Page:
Drones fly over citrus groves, counting and categorizing trees. On the ground, robotic arms collect pests from tree branches to determine which trees need to be treated. Multispectral imaging collects spectral data from tomato plants, the better to detect diseases like target spot and bacterial spot before they spread throughout a field. Ground-based remote sensing equipment scours groves, up to one row and down the next, to survey for green vs. ripe fruit. Machines straddle rows of peppers, sensors spotting and spraying weeds only as they encounter them.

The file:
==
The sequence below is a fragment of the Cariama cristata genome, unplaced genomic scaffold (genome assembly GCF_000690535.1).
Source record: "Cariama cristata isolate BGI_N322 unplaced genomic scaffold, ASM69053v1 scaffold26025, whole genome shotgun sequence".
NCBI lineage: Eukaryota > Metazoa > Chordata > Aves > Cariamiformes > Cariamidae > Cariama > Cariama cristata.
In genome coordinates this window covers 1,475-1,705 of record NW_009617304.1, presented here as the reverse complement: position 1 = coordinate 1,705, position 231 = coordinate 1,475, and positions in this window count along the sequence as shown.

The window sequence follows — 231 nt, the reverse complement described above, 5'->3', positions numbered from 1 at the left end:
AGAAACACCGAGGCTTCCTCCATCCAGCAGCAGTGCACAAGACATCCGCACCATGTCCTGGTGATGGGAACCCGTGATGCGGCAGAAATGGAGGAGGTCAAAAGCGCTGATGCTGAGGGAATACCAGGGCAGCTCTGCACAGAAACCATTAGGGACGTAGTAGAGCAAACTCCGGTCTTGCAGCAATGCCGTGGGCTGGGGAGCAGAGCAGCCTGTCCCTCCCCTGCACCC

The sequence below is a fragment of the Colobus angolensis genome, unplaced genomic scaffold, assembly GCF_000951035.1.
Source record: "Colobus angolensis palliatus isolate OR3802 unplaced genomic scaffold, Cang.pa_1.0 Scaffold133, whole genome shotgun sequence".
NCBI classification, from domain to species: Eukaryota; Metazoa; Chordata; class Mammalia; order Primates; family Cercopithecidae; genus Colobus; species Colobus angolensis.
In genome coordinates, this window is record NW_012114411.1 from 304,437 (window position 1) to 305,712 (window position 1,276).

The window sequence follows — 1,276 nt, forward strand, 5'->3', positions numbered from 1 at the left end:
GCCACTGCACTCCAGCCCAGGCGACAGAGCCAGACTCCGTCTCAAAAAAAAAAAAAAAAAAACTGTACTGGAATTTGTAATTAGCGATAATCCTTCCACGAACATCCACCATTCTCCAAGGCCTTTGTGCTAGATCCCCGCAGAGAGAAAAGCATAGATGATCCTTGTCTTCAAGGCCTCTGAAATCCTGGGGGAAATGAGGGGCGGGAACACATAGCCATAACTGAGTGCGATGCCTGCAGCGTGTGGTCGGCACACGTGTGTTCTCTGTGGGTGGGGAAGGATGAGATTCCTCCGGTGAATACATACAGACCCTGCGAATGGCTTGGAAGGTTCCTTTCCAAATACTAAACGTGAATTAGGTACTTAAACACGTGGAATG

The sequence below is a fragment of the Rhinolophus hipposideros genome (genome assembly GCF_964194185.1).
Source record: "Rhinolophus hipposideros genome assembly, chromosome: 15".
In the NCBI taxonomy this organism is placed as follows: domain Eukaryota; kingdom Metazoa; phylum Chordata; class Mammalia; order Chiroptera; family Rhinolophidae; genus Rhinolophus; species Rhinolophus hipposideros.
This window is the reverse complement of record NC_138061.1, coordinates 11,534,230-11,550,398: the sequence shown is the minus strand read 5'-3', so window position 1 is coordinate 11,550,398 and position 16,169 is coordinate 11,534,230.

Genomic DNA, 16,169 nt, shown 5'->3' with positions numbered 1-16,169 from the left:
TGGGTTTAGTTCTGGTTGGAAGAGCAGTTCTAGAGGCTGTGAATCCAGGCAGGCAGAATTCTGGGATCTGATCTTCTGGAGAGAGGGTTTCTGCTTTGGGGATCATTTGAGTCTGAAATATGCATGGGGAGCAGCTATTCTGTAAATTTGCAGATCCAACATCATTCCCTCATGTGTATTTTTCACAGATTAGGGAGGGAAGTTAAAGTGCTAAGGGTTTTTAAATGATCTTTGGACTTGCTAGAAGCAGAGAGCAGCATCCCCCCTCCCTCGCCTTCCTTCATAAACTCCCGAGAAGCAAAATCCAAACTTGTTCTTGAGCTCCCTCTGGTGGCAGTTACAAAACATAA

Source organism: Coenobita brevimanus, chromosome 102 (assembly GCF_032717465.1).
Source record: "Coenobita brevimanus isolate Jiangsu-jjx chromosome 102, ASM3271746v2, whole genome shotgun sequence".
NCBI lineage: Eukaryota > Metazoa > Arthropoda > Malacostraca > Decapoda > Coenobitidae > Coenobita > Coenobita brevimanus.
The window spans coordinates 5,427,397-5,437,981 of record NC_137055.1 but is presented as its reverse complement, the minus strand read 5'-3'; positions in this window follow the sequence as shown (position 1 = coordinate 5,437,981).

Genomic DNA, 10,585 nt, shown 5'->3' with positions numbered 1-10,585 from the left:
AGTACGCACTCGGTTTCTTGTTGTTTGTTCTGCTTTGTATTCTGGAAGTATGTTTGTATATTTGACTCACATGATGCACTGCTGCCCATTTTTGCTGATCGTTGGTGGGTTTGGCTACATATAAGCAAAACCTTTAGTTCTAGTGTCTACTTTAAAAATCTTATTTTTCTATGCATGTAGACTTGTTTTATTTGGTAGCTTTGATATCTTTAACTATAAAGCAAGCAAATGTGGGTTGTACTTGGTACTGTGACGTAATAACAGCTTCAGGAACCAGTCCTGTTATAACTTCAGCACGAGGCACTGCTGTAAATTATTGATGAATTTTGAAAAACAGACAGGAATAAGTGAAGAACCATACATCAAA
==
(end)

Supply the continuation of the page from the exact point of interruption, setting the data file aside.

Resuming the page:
And behind the scenes a new cloud-based software called Agroview sucks up all the data, analyzing it and synthesizing it into chunks that scientists — and farmers — can use to make better decisions.
UF agricultural engineer Yiannis Ampatzidis says artificial intelligence — the convergence of new tools for data collection with cloud computing to analyze the explosion of information — is changing the face of agriculture in a way that is nothing short of revolutionary.
“Revolution is the perfect word,” says Ampatzidis, an assistant professor of agricultural and biological engineering in Immokalee at the SWFREC, a part of UF’s Institute of Food and Agricultural Sciences.Learn more about Artificial Intelligence Leads the Way in a Sea Change for Agriculture.